Ed attended the UX conference Interact 2015 and penned his thoughts.
It was at last year's Interact conference that I took the plunge. I received an epiphany of sorts (a clean, crisp and well thought through UX kind) whilst enjoying high calibre talks from Information Architects and UX designers, such as Dan Klyn and Jorge Arango, drawing from fields as broad as linguistics and architecture.
I was fascinated and inspired, and from that moment I fully committed myself to pursuing a career as a UX designer.
So, as I'm sure you can imagine, I was dead keen to attend the second day of Interact 2015. It did not disappoint and, unexpected to me, the outstanding theme of the day was topography.
The opening keynote was an exceptional talk on the 'Neuroscience of Aesthetics' from Anjan Chatterjee, professor of neurology at Pennsylvania Hospital.
He discussed how neuroscientists are currently studying aesthetic experiences and mapping them to brain regions and systems.
Anjan presented research that has shown that we judge faces that are more symmetrical as being more attractive. These findings have already been applied commercially, most famously by Maximilian Faktorowicz, the founder of the cosmetics giant Max Factor.
Using the latest imaging technologies, neuroscientists have been able to map these insights onto brain regions and in particular reward associated areas such as the orbitofrontal cortex and the amygdala.
These areas of the brain are also active when looking at attractive places and structures.
In particular, research has suggested that we are more attracted to curvilinear structures rather than rectilinear structures. His bottomline is that;
"There are parts of the brain that code for common currency regardless of the nature of reward and some parts that are sensitive to the domain in which one has the experience of something being beautiful.”
Other research has suggested that our reactions to beauty are also automatic.
During tasks in which participants were asked to make perceptive judgements, such as the width of a person’s face, neural activity continued to respond to attractiveness.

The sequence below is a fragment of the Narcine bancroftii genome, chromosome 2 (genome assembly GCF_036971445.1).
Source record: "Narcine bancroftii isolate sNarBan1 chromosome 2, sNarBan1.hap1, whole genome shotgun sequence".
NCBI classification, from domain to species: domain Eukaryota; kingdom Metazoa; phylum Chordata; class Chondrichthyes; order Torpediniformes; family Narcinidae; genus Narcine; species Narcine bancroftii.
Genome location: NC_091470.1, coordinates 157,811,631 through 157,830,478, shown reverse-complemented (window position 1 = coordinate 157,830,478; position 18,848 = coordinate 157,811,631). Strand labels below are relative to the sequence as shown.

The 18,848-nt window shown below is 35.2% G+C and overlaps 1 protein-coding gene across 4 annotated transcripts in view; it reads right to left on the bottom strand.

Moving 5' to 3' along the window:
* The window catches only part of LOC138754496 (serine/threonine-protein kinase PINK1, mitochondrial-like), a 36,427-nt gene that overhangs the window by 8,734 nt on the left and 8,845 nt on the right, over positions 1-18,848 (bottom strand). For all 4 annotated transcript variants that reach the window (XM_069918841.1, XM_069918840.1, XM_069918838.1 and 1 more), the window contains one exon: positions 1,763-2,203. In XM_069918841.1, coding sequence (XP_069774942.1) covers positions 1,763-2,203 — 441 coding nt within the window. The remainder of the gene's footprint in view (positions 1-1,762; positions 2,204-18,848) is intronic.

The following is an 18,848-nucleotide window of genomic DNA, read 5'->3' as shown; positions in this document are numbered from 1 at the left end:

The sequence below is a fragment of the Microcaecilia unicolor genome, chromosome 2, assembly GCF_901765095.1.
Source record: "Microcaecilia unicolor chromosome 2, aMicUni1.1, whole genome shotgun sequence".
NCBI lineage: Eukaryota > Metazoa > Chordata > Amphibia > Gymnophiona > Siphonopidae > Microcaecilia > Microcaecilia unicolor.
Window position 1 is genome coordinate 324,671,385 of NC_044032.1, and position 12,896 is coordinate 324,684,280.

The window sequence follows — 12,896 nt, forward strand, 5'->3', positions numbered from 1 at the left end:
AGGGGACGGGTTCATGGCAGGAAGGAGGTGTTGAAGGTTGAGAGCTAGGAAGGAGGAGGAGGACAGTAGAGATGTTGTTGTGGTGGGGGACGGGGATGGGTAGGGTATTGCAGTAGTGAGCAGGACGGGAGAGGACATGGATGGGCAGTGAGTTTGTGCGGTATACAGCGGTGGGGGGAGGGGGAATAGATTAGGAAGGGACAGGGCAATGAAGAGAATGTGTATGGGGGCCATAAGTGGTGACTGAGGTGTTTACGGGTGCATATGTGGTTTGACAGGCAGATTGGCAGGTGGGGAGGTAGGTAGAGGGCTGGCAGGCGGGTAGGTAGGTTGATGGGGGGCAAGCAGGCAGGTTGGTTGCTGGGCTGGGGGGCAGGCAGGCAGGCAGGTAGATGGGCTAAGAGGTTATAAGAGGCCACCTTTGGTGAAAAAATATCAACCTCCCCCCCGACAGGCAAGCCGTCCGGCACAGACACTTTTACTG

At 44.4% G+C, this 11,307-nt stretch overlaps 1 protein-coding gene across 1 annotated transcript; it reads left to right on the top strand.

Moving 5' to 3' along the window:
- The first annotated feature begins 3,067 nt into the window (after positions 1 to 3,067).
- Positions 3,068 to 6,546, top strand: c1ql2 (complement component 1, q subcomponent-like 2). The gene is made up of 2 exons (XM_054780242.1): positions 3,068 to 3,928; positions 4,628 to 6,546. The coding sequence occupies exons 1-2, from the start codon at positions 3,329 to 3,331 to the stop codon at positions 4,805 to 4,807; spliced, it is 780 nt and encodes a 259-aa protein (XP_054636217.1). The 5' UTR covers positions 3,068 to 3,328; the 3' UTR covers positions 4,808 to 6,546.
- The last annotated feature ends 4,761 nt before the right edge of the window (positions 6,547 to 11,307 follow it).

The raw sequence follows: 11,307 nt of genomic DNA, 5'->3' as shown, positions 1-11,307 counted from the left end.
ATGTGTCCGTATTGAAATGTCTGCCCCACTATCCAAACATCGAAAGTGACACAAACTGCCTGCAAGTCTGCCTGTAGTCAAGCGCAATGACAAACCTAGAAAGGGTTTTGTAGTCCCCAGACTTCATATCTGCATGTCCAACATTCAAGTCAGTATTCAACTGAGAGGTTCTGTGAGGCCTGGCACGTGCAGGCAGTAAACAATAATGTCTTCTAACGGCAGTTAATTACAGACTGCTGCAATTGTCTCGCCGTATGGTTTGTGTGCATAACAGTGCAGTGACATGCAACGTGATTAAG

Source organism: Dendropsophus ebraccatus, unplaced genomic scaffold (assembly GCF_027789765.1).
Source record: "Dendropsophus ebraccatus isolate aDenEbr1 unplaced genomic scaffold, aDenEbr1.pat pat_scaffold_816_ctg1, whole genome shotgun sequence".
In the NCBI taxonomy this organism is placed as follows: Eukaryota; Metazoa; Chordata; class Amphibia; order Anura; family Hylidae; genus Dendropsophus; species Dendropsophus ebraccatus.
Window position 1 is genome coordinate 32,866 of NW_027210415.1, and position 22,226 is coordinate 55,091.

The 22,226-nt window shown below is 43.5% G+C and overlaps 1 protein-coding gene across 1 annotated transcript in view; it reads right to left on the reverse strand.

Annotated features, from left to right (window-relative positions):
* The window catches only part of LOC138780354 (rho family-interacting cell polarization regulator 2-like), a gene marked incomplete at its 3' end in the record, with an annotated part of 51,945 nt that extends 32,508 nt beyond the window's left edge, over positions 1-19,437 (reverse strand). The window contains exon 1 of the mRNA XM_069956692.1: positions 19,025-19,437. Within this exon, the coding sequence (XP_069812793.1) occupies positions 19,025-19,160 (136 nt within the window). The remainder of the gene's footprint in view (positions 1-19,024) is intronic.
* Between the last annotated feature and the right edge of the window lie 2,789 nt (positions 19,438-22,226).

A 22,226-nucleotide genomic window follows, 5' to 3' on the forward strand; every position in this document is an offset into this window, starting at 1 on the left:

This, he believes, is a phenomena that generalises beyond faces.
His final key takeaway was that research supports the idea that exceptional aesthetics engage users.
When the brain is at wakeful rest, four areas that make up what is known as the Default Mode Network are active. Give the brain a task and these areas are actually suppressed.
According to research by Dr. Ed Vessel at NYU, when viewing exceptionally beautiful or aesthetically pleasing artworks the activity of the Default Mode Network is actually increased.
One interpretation is that these moving experiences throw the user back into themselves and into a reflective mode.
Next to pick up the mapping theme (unsuprisingly) was Ben Scott-Robinson of Ordnance Survey.
Ben discussed how OS is learning to; love the customer, switch to a user centred approach and accordingly change their products.
It was great to hear that Ben had discovered that their products and mobile app in particular were being used not just by ramblers, but also by scout leaders and rescue teams saving lives in the mountainous areas of the UK.
An important insight gained from their user research is that users' smartphone batteries are running flat during long hikes. This led Ben and his team to include, where possible, black backgrounds in the app's design which would reduce battery usage, particularly for phones with LED screens.
Next up, Angela Pesta spoke on Experience, Mapping and Evolution.
Angela took us on a swift yet educational tour of the historical context of mapping.
As UX designers we’re always using different forms of maps to understand our users and their behaviour.
Angela proposed that by working to expand our understanding of mapping techniques and methods we will see a measurable impact on user experiences.
The day concluded with a fantastic keynote from Steve Portigal, titled 'The Designer is Present'.
Steve, a user researcher and author of 'Interviewing Users: How to Uncover Compelling Insights', talked about the importance of being present during user interviews.
More specifically he talked about the importance of developing a mindfulness practice so that as researchers and designers we can be more self-aware and ultimately overcome our personal biases that determine how we see and judge other people.
At the end I asked him how he cultivates his own self-awareness. His answer was walking. Walking when he travels, noticing the place about him, taking photographs and posting them to social media thereby creating a map of his own life and experiences.
What a great day. Can't wait till Interact 2016.
This article was originally written for Brightec by Ed Jenkins
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